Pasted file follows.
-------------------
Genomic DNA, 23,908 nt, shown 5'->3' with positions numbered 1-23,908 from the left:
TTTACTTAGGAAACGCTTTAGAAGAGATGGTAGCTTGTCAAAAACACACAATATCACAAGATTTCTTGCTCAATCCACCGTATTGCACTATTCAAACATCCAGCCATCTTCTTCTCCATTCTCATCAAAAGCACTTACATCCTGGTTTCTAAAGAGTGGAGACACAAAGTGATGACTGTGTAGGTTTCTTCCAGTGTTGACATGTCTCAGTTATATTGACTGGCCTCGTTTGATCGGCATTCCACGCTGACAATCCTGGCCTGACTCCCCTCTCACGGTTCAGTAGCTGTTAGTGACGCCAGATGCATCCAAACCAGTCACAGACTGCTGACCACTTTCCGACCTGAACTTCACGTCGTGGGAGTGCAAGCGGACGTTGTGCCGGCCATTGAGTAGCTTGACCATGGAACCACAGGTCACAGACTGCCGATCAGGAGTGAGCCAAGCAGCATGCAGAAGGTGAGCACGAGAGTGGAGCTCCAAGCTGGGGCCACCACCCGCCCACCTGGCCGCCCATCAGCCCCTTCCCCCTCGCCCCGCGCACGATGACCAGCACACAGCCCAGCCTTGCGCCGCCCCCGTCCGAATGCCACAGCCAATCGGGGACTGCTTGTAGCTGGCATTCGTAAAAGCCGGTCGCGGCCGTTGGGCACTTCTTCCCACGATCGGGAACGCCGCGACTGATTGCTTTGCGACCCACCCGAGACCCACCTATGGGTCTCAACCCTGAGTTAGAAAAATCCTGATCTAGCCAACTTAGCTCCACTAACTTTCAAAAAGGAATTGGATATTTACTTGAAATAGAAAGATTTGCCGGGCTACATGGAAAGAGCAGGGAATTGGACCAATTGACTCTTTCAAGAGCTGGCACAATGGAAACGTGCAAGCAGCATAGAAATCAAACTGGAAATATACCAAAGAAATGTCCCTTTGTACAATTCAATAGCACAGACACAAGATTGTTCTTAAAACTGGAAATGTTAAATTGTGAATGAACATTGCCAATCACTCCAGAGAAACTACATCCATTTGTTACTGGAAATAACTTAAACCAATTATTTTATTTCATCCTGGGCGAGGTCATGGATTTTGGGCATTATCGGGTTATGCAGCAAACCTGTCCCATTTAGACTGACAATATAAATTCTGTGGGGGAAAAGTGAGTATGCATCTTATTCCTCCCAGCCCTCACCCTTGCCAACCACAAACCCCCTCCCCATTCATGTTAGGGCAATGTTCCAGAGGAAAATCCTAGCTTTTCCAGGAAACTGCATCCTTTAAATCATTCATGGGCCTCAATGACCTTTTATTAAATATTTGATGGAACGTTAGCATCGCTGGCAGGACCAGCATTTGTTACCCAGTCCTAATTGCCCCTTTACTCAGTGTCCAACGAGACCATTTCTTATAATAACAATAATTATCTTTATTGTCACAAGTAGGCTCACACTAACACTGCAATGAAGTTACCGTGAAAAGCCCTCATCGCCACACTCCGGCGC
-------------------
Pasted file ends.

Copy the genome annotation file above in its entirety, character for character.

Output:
Genomic DNA, 23,908 nt, shown 5'->3' with positions numbered 1-23,908 from the left:
TTTACTTAGGAAACGCTTTAGAAGAGATGGTAGCTTGTCAAAAACACACAATATCACAAGATTTCTTGCTCAATCCACCGTATTGCACTATTCAAACATCCAGCCATCTTCTTCTCCATTCTCATCAAAAGCACTTACATCCTGGTTTCTAAAGAGTGGAGACACAAAGTGATGACTGTGTAGGTTTCTTCCAGTGTTGACATGTCTCAGTTATATTGACTGGCCTCGTTTGATCGGCATTCCACGCTGACAATCCTGGCCTGACTCCCCTCTCACGGTTCAGTAGCTGTTAGTGACGCCAGATGCATCCAAACCAGTCACAGACTGCTGACCACTTTCCGACCTGAACTTCACGTCGTGGGAGTGCAAGCGGACGTTGTGCCGGCCATTGAGTAGCTTGACCATGGAACCACAGGTCACAGACTGCCGATCAGGAGTGAGCCAAGCAGCATGCAGAAGGTGAGCACGAGAGTGGAGCTCCAAGCTGGGGCCACCACCCGCCCACCTGGCCGCCCATCAGCCCCTTCCCCCTCGCCCCGCGCACGATGACCAGCACACAGCCCAGCCTTGCGCCGCCCCCGTCCGAATGCCACAGCCAATCGGGGACTGCTTGTAGCTGGCATTCGTAAAAGCCGGTCGCGGCCGTTGGGCACTTCTTCCCACGATCGGGAACGCCGCGACTGATTGCTTTGCGACCCACCCGAGACCCACCTATGGGTCTCAACCCTGAGTTAGAAAAATCCTGATCTAGCCAACTTAGCTCCACTAACTTTCAAAAAGGAATTGGATATTTACTTGAAATAGAAAGATTTGCCGGGCTACATGGAAAGAGCAGGGAATTGGACCAATTGACTCTTTCAAGAGCTGGCACAATGGAAACGTGCAAGCAGCATAGAAATCAAACTGGAAATATACCAAAGAAATGTCCCTTTGTACAATTCAATAGCACAGACACAAGATTGTTCTTAAAACTGGAAATGTTAAATTGTGAATGAACATTGCCAATCACTCCAGAGAAACTACATCCATTTGTTACTGGAAATAACTTAAACCAATTATTTTATTTCATCCTGGGCGAGGTCATGGATTTTGGGCATTATCGGGTTATGCAGCAAACCTGTCCCATTTAGACTGACAATATAAATTCTGTGGGGGAAAAGTGAGTATGCATCTTATTCCTCCCAGCCCTCACCCTTGCCAACCACAAACCCCCTCCCCATTCATGTTAGGGCAATGTTCCAGAGGAAAATCCTAGCTTTTCCAGGAAACTGCATCCTTTAAATCATTCATGGGCCTCAATGACCTTTTATTAAATATTTGATGGAACGTTAGCATCGCTGGCAGGACCAGCATTTGTTACCCAGTCCTAATTGCCCCTTTACTCAGTGTCCAACGAGACCATTTCTTATAATAACAATAATTATCTTTATTGTCACAAGTAGGCTCACACTAACACTGCAATGAAGTTACCGTGAAAAGCCCTCATCGCCACACTCCGGCGC